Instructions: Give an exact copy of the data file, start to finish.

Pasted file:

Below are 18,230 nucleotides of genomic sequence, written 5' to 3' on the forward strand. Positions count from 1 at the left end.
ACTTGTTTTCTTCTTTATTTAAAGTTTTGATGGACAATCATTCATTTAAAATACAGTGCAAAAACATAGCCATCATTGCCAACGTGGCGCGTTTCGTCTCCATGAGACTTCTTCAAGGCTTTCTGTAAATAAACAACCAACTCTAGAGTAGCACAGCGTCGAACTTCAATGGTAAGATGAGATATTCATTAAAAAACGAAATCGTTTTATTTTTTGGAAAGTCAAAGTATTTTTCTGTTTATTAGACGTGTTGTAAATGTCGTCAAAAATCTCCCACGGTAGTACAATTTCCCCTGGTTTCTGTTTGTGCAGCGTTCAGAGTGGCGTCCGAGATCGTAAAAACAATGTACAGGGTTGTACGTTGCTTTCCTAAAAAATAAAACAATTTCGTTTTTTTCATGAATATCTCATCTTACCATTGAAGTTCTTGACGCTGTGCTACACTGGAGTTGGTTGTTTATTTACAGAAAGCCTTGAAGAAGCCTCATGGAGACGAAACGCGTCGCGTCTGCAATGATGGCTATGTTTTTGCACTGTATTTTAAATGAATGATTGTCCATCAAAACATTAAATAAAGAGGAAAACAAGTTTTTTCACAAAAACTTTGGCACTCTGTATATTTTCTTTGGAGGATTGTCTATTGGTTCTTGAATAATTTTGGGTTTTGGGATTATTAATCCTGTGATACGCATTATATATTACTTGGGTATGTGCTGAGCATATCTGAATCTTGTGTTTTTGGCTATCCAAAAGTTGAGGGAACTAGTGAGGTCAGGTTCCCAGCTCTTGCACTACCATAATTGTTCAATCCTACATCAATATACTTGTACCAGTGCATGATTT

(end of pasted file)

Below are 18,230 nucleotides of genomic sequence, written 5' to 3' on the forward strand. Positions count from 1 at the left end.
ACTTGTTTTCTTCTTTATTTAAAGTTTTGATGGACAATCATTCATTTAAAATACAGTGCAAAAACATAGCCATCATTGCCAACGTGGCGCGTTTCGTCTCCATGAGACTTCTTCAAGGCTTTCTGTAAATAAACAACCAACTCTAGAGTAGCACAGCGTCGAACTTCAATGGTAAGATGAGATATTCATTAAAAAACGAAATCGTTTTATTTTTTGGAAAGTCAAAGTATTTTTCTGTTTATTAGACGTGTTGTAAATGTCGTCAAAAATCTCCCACGGTAGTACAATTTCCCCTGGTTTCTGTTTGTGCAGCGTTCAGAGTGGCGTCCGAGATCGTAAAAACAATGTACAGGGTTGTACGTTGCTTTCCTAAAAAATAAAACAATTTCGTTTTTTTCATGAATATCTCATCTTACCATTGAAGTTCTTGACGCTGTGCTACACTGGAGTTGGTTGTTTATTTACAGAAAGCCTTGAAGAAGCCTCATGGAGACGAAACGCGTCGCGTCTGCAATGATGGCTATGTTTTTGCACTGTATTTTAAATGAATGATTGTCCATCAAAACATTAAATAAAGAGGAAAACAAGTTTTTTCACAAAAACTTTGGCACTCTGTATATTTTCTTTGGAGGATTGTCTATTGGTTCTTGAATAATTTTGGGTTTTGGGATTATTAATCCTGTGATACGCATTATATATTACTTGGGTATGTGCTGAGCATATCTGAATCTTGTGTTTTTGGCTATCCAAAAGTTGAGGGAACTAGTGAGGTCAGGTTCCCAGCTCTTGCACTACCATAATTGTTCAATCCTACATCAATATACTTGTACCAGTGCATGATTT